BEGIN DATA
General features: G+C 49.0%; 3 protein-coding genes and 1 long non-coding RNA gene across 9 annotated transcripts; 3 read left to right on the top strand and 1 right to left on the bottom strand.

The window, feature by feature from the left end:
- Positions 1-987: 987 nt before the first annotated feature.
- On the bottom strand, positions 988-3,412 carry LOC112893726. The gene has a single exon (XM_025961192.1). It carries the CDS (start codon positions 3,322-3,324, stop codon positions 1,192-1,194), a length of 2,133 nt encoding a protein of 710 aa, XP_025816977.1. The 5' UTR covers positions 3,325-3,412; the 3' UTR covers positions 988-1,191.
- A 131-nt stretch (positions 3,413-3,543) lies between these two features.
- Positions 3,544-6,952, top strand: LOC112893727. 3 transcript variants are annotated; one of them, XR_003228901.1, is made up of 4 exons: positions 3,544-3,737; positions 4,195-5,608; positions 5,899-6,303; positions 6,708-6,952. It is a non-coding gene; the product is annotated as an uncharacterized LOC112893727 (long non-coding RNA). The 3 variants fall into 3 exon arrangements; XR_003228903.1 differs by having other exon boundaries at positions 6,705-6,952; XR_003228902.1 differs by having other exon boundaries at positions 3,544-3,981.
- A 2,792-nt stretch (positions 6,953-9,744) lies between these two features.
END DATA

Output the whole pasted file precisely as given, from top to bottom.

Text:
General features: G+C 49.0%; 3 protein-coding genes and 1 long non-coding RNA gene across 9 annotated transcripts; 3 read left to right on the top strand and 1 right to left on the bottom strand.

The window, feature by feature from the left end:
- Positions 1-987: 987 nt before the first annotated feature.
- On the bottom strand, positions 988-3,412 carry LOC112893726. The gene has a single exon (XM_025961192.1). It carries the CDS (start codon positions 3,322-3,324, stop codon positions 1,192-1,194), a length of 2,133 nt encoding a protein of 710 aa, XP_025816977.1. The 5' UTR covers positions 3,325-3,412; the 3' UTR covers positions 988-1,191.
- A 131-nt stretch (positions 3,413-3,543) lies between these two features.
- Positions 3,544-6,952, top strand: LOC112893727. 3 transcript variants are annotated; one of them, XR_003228901.1, is made up of 4 exons: positions 3,544-3,737; positions 4,195-5,608; positions 5,899-6,303; positions 6,708-6,952. It is a non-coding gene; the product is annotated as an uncharacterized LOC112893727 (long non-coding RNA). The 3 variants fall into 3 exon arrangements; XR_003228903.1 differs by having other exon boundaries at positions 6,705-6,952; XR_003228902.1 differs by having other exon boundaries at positions 3,544-3,981.
- A 2,792-nt stretch (positions 6,953-9,744) lies between these two features.